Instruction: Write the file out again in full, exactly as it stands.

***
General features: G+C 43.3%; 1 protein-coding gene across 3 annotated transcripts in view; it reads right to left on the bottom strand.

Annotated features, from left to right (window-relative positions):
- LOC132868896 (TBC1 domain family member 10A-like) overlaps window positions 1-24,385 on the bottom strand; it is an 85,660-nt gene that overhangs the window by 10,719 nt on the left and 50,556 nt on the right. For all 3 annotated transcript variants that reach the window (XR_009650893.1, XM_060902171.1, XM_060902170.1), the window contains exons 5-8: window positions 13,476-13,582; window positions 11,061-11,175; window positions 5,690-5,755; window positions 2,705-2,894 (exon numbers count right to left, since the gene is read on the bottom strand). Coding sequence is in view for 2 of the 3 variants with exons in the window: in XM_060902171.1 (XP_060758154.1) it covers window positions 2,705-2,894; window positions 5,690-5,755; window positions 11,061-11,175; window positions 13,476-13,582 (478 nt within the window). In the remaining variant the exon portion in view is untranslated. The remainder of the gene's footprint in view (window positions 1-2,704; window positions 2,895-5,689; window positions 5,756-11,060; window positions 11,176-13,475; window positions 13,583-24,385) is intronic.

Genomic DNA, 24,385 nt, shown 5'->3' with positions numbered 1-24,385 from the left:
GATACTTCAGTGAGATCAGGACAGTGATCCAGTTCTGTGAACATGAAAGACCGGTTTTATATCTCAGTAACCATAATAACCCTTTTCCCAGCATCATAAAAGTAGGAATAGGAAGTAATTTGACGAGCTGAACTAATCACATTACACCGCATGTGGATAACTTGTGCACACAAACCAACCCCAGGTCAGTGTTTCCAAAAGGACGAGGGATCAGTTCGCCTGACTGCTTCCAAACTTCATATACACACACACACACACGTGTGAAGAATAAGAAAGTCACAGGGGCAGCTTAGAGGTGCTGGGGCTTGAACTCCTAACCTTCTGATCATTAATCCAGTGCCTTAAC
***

General features: G+C 43.3%; 1 protein-coding gene across 3 annotated transcripts in view; it reads right to left on the bottom strand.

Annotated features, from left to right (window-relative positions):
- LOC132868896 (TBC1 domain family member 10A-like) overlaps window positions 1-24,385 on the bottom strand; it is an 85,660-nt gene that overhangs the window by 10,719 nt on the left and 50,556 nt on the right. For all 3 annotated transcript variants that reach the window (XR_009650893.1, XM_060902171.1, XM_060902170.1), the window contains exons 5-8: window positions 13,476-13,582; window positions 11,061-11,175; window positions 5,690-5,755; window positions 2,705-2,894 (exon numbers count right to left, since the gene is read on the bottom strand). Coding sequence is in view for 2 of the 3 variants with exons in the window: in XM_060902171.1 (XP_060758154.1) it covers window positions 2,705-2,894; window positions 5,690-5,755; window positions 11,061-11,175; window positions 13,476-13,582 (478 nt within the window). In the remaining variant the exon portion in view is untranslated. The remainder of the gene's footprint in view (window positions 1-2,704; window positions 2,895-5,689; window positions 5,756-11,060; window positions 11,176-13,475; window positions 13,583-24,385) is intronic.

Genomic DNA, 24,385 nt, shown 5'->3' with positions numbered 1-24,385 from the left:
GATACTTCAGTGAGATCAGGACAGTGATCCAGTTCTGTGAACATGAAAGACCGGTTTTATATCTCAGTAACCATAATAACCCTTTTCCCAGCATCATAAAAGTAGGAATAGGAAGTAATTTGACGAGCTGAACTAATCACATTACACCGCATGTGGATAACTTGTGCACACAAACCAACCCCAGGTCAGTGTTTCCAAAAGGACGAGGGATCAGTTCGCCTGACTGCTTCCAAACTTCATATACACACACACACACACGTGTGAAGAATAAGAAAGTCACAGGGGCAGCTTAGAGGTGCTGGGGCTTGAACTCCTAACCTTCTGATCATTAATCCAGTGCCTTAAC